So? Did you see yourself caught out? The checklist fetish is seen as the worst because it suggests scientific correctness, but usually has little significance. Or would you follow if your consultant told you: "Content Management System A got 94.5% of the points and System B only 88.7%. So, we'll clearly take A." The question is: if all this doesn't make much sense, then "How should you choose (the right) software properly today?"
First of all, the usual disclaimer: A universal answer is not possible, or advisable. Software types, company sizes and business context are too different. This means that an ERP is selected differently than software for newsletter marketing, or listed companies are bound by different guidelines than start-ups, and software used in core processes such as order management must be evaluated completely differently if a company is currently pursuing a D2C strategy. However, the unifying and probably decisive success factor in software selection is - oh wonder - the users.
Software is selected for users and their "user stories" should be covered as comprehensively as possible. After implementation at the latest, this leads to increased acceptance of the software, consequently to its use and thus to success. As described, however, Excel spreadsheets still widely dominate the software selection process. So how do you get the software users to take centre stage?
Our recommendation is to first separate into 2 dimensions clearly:
For functional requirements in particular, so-called user stories have become established in line with the agile philosophy. For example, nowadays one no longer writes:
In this way, the pure "feature request" is expanded to include the user, her context, and a rationale. But regardless of whether it's an Excel list or user stories: when companies ultimately send their requests to software vendors, the result is often monotonously tacit: "Yes", "fully met", or "out of the box" is the answer most of the time. And you can't blame the software vendors for this. After all, they only answer the tender. At Merkle, we therefore always recommend that our customers combine user stories into longer narratives, and then ask the question: "How does the software help us to achieve this scenario?" An example from the field of ecommerce and digital marketing shows this clearly.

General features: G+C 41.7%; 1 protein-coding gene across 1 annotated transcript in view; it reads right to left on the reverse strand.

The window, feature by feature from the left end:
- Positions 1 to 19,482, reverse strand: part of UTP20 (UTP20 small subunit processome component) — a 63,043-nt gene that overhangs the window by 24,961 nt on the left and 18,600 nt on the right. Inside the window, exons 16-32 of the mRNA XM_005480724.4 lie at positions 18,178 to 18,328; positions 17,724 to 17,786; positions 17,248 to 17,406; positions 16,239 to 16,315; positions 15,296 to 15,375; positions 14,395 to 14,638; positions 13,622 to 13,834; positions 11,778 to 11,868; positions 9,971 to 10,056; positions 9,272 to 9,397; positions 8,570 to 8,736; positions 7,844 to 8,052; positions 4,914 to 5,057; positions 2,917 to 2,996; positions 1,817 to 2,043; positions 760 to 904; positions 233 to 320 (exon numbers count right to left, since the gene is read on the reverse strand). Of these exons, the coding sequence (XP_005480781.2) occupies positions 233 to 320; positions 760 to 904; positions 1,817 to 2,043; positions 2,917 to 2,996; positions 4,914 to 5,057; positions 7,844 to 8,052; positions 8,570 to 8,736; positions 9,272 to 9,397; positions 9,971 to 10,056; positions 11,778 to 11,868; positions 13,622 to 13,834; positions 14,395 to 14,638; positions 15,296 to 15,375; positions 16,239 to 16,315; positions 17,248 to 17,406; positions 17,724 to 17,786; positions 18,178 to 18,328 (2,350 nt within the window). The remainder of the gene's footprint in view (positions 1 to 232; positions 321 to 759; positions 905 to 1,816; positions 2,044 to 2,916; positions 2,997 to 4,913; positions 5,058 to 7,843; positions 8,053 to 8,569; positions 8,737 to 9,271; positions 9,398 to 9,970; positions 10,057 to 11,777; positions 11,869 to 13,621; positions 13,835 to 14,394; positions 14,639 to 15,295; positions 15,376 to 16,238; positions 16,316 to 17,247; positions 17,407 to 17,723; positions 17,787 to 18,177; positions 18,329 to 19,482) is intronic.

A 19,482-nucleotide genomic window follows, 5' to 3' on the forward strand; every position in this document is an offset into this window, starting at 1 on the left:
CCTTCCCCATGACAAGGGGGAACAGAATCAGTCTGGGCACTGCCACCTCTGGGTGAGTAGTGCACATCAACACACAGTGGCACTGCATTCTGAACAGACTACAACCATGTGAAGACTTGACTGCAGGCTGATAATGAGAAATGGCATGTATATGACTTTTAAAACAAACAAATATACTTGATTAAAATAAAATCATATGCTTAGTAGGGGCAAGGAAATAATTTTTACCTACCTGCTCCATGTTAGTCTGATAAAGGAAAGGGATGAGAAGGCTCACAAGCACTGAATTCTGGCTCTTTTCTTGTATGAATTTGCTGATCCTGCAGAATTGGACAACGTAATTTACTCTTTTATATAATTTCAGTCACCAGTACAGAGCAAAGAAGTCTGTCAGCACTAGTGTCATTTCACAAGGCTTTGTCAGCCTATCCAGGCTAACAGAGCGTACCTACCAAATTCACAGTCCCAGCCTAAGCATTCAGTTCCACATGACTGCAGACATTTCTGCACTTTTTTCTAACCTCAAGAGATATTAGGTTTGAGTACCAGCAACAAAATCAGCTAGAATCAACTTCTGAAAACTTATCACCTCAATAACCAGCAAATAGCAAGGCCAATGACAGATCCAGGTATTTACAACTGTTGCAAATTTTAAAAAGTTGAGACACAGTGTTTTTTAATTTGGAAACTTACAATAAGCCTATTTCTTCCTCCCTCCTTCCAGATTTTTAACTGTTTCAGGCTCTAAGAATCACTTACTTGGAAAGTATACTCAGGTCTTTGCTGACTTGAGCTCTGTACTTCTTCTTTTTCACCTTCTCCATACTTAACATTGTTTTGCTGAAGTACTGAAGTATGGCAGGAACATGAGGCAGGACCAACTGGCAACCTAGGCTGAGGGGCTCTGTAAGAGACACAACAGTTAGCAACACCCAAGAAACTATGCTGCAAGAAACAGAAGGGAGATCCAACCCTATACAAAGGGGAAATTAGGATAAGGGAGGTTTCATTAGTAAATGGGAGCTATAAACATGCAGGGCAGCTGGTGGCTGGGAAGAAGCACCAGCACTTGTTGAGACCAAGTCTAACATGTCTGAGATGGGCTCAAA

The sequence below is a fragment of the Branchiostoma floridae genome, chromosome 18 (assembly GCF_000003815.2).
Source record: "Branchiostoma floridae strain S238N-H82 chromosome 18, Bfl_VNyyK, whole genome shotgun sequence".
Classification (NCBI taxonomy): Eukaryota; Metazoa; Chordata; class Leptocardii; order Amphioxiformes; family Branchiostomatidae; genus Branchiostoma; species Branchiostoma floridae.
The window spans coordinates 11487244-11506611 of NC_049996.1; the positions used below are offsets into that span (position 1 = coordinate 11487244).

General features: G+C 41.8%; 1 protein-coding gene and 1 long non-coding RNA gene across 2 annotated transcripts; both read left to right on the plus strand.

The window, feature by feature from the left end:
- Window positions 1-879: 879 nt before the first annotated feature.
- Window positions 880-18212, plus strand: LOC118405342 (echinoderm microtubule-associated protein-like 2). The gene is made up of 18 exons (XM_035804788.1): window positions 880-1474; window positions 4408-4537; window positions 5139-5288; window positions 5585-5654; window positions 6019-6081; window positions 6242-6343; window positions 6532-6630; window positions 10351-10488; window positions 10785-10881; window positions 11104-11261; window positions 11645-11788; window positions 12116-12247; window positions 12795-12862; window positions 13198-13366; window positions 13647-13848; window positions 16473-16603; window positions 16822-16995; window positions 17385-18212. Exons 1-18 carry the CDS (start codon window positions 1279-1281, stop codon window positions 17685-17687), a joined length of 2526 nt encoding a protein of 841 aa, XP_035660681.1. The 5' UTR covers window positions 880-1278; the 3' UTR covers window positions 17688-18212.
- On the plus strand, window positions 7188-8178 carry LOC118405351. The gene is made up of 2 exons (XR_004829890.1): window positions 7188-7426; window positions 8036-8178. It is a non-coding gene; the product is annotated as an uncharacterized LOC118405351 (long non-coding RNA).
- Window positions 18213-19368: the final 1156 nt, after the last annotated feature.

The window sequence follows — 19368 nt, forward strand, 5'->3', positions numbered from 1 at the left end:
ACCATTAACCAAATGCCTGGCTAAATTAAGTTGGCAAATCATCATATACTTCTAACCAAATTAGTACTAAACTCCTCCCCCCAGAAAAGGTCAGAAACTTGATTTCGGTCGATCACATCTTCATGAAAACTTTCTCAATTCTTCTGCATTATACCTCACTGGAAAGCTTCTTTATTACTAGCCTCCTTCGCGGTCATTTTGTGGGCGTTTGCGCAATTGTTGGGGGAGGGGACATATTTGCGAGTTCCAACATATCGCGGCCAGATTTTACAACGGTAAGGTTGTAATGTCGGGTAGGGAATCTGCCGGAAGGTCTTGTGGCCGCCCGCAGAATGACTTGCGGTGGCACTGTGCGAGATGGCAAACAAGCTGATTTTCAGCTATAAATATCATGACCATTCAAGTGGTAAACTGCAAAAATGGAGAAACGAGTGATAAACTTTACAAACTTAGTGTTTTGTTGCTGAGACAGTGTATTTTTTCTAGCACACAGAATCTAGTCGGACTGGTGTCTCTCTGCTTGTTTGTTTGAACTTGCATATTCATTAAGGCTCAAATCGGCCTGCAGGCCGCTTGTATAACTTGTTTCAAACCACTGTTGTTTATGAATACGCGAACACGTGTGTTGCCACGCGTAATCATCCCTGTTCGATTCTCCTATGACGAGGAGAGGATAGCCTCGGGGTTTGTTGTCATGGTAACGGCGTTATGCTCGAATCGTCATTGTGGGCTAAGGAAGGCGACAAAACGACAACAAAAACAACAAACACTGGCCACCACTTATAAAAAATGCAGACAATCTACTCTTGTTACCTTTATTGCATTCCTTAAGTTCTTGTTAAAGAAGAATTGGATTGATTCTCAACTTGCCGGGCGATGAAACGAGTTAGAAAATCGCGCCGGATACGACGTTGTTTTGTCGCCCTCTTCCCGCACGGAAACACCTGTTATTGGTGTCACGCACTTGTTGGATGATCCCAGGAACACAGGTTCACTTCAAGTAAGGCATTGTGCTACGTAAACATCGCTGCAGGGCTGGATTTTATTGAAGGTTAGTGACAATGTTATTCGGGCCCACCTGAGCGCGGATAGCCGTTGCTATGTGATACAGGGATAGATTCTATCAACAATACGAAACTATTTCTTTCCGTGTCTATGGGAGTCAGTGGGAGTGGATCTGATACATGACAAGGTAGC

The illustrated scenario of the product launch cannot be answered with a simple "yes", but with a customer-oriented demo. The evaluation of the demo should also be carried out with the involvement of the users, in this case at least Paulina and Christoph. By means of simple scoring mechanisms, e.g. a 5-star scale, the best result can be achieved in our opinion.
Non-functional requirements should be understood mainly as "scope and boundaries". This means they are (at best) all to be taken as mandatory requirements, define the context and limits, and cannot be assessed again from different sides. From the ISO standard that must be fulfilled, to a maximum annual price for service and operations, over security requirements, until barrier-free accessibility: non-functional requirements can be elicited in advance through workshops with the right user and stakeholder groups. Usually this includes IT, business and legal. Here, you are welcome to use the popular Excel for the documentation.